The MAYS coordinators simultaneously function as student representatives on the board of the Medical Anthropology Network within EASA however, the main work of MAYS coordination consists in the management of the MAYS google group, updating the website, and, which certainly is the most fun, organising the annual conference. Of course, there are all kinds of other things one could think of, but that’s all up to the new coordinators.

There are basically no requirements you have to fulfil other than being a PhD student in medical anthropology but it is certainly very helpful to have the backup of an anthropological institution (that could also, for instance, host a future annual MAYS conference).

The deadline for sending in your application is July 15th!

Here are 5 good reasons why you should consider becoming a MAYS Coordinator:

  1. You get to turn your ideas regarding medical anthropology into concrete events that inspire many other students.
  2. You learn a lot about event organisation and networking.
  3. You get to know lots of amazing people and significantly enlarge your professional network.
  4. You have experienced MAYS-veterans (Claire Beaudevin, Susann Huschke, Katerina Ferkov, Dominik Mattes, Judith Schuehle; Natashe Lemos Dekker, Mari Lo Bosco) by your side and you get to profit from the great work that Lilian, your co-coordinator, does!
  5. It’s great for your CV – not just in academia.

If you want to get more actively engaged in MAYS, please write a short e-mail to mays.easa@gmail.com. Please attach a short CV with a few lines on your current professional situation with regard to your academic career/status and institutional affiliation and your ideas for MAYS. This application will then be circulated among all MAYS members and will be the basis for members to vote. 
Please send your application in by July 15th!

The online elections will take place from July 16th until July 22th.

Please do not hesitate to write if you have any further specific questions!
We’ll be happy to tell you more about the fun that being a MAYS Coordinator entails!

We are very much looking forward to hearing from you!

Mari and Lilian

 

2017 MAYS Annual Meeting – Call for Abstract is now online!

Hi all!We are happy to announce that the

We are happy to announce that the 8th MAYS Annual Meeting will take place on 15th and 16th of June 2017 at the University of Edinburgh in collaboration with Students of Medical Anthropology (SoMA) of the University of Edinburgh.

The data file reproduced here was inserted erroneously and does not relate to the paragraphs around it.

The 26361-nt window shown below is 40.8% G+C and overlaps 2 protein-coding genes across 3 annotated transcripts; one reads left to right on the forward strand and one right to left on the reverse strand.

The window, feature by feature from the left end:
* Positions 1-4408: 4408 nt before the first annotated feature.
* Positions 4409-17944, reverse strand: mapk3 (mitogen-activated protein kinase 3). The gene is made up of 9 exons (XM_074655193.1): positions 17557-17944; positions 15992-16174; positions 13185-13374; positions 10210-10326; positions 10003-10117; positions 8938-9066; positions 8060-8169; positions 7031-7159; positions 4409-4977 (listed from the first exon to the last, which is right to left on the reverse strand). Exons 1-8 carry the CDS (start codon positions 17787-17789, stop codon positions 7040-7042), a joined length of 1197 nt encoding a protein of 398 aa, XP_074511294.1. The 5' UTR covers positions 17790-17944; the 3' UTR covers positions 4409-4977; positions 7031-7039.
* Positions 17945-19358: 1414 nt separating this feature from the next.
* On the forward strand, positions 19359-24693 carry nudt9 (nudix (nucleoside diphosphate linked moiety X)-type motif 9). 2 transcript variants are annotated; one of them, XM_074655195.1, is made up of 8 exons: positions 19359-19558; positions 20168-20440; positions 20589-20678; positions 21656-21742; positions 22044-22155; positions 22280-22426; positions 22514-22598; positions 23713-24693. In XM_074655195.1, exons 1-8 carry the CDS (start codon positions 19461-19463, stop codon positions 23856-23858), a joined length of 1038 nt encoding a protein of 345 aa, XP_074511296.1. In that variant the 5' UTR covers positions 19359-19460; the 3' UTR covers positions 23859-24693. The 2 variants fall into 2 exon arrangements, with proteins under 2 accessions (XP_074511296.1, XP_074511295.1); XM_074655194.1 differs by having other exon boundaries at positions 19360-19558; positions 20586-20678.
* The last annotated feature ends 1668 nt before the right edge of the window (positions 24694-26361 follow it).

This year, the theme of the meeting is

Medical Anthropology beyond Academic Borders

We invite you to send your abstract (max 300 words) to mays.easa@gmail.com by 6 February 2017. Infos about workshops and the keynote lecture will follow later.Please download the full Call for Paper here. 

We are looking forward to getting to know your work and welcoming you in Edinburgh!

your MAYS Coordinators

Lilian and Mari

New MAYS representative

Dear MAYS Members,

We, Mari and Natashe, are very pleased to welcome Lilian Kennedy from the University of Edinburgh as the new MAYS coordinator. She will take the place of Natashe, who stepped down as MAYS coordinator after two years of great work at MAYS, and she will be on board as MAYS representative together with me, Mari.

 I (Mari) want to warmly thank Natashe for her great work and welcome Lilian to this new and fun adventure!

Have a nice summer

Mari and Natashe

MAYS Elections!

Dear MAYS members,

We are very glad to inform you that the call for a new MAYS coordinator has been responded to by two highly promising candidates:

Lilian Kennedy    (University of Edinburgh)
Mandy Geise      (Ecole des Hautes Etudes en Sciences Sociales, Paris)

The online election starts today, August 1st, 2016 and ends on the 9th of August, 2016 at midnight. We will announce the new coordinator via email on the 12th of August 2016.

To this purpose, we invite you to take a look at the short introductory notes of each candidate (see below) and cast your vote for ONE coordinator via e-mail. In order to vote, please send an e-mail with the subject “MAYS election” in which you indicate the name of your preferred candidate to mays.easa@gmail.com by the 9th of August 2016 – All votes will be treated confidentially.